“The fact that she’s having treatment doesn’t mean she is any less intelligent than she was before,” says Kalick. “There may be times when the drugs will give her a sense of ‘chemobrain’. Obviously, if she seems disoriented or excessively fatigued, postpone the question.

When in doubt about what to say, don’t say it. Think before you speak.”

A common phrase is to say: “If you need me, I’m here”. But I agree with what Kalick says, be specific. Should you bring round dinner on Tuesday or Thursday? Do they want their library books taking back or can you take the dog for a walk on Friday? Patients undergoing treatment may feel their life is out of control. So asking questions and giving people a choice can allow them to feel as if they are taking control.

Gifts can also keep a connection going with the person and say you are thinking about them. For example, moisturisers are good for skins which are drier as a result of chemotherapy.

But ultimately, making the occasional gaffe is going to happen, says Kalick. Cancer is a complex, frightening disease and in the long run it’s not the gaffes that matter, but the connections between people.

“There are no magic words,” she writes. “The magic is that friends and family are generally there for us.”

There are no guaranteed outcomes for any of us. But all that really matters if that your friend knows how much you love them, so tell them, and show them.

Other tips:

  • · Stay positive and speak often about upcoming events. Keeping them thinking about their former, more normal life keeps the stress level down while they are undergoing treatments and recuperating.
  • · Keep them focused on the future. Talk about events that will be taking place in the coming months or even a year from now. When they can visualise the future it seems more likely that they will be a part of it.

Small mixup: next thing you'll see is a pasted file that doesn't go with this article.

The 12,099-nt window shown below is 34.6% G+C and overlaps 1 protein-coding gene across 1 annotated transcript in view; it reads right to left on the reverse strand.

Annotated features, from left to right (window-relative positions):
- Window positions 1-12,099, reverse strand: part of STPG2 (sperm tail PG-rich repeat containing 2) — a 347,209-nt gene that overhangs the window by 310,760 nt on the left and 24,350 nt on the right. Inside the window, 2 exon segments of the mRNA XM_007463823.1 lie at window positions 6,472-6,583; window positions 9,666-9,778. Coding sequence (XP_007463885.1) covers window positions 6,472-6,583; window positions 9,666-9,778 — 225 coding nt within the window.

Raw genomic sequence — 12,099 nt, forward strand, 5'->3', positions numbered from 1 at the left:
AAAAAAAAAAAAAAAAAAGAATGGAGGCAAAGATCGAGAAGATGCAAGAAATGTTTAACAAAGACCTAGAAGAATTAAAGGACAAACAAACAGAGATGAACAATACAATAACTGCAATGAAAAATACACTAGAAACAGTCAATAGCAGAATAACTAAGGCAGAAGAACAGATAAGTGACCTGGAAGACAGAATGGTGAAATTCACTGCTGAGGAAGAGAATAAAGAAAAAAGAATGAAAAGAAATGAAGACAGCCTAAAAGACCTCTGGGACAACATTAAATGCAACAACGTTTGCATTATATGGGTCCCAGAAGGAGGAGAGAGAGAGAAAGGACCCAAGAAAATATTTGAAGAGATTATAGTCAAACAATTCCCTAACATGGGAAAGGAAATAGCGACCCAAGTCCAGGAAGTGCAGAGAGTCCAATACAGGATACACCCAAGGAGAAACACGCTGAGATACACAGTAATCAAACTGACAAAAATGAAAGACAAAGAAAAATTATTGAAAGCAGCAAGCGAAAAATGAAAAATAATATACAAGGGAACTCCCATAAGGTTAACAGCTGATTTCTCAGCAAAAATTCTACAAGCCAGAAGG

• · don’t assume that they will be too tired or too sick to participate in a social gathering. Always invite them and let them have the option of canceling, even at the last minute, if necessary.
  • · just let them talk about whatever is on their mind. Being a friend means listening to what the other person wants or needs to talk about, without interrupting or being judgmental.
  • · As quickly as possible, get them back to their regular routine. If they can return to work and resume their typical daily activities, at least part of the time, they will be on their way to recovery.

    Kris Carr, one of my favourite writers has some great advice on her website

The one thing I can offer people who are recently diagnosed with a devastating illness is the unspoken knowledge that I get it. I get the pain, the anger and the unfairness of it all. Even so, because every situation is so unique I won’t compare our experiences or even talk about it unless she asks. Especially in the beginning. At that point, the only thing I really want to say is that I’m in her corner.



Cancer Etiquette: What to Say, What to Do When Someone You Know or Love Has Cancer by Roseanne Kalick.



About gabbymottershead

Inflammatory Breast Cancer survivor and advocate, Breast Cacner UK ambassador, party animal, proud grandmother, mother to two wonderful sons, wife to Paul, loving life in Manchester, the best place on earth. Love my family, live music, my house rabbit and general shenanigans.
This entry was posted in breast cancer, cancer, chemotherapy, inflammatory breast cancer, Kris carr. Bookmark the permalink.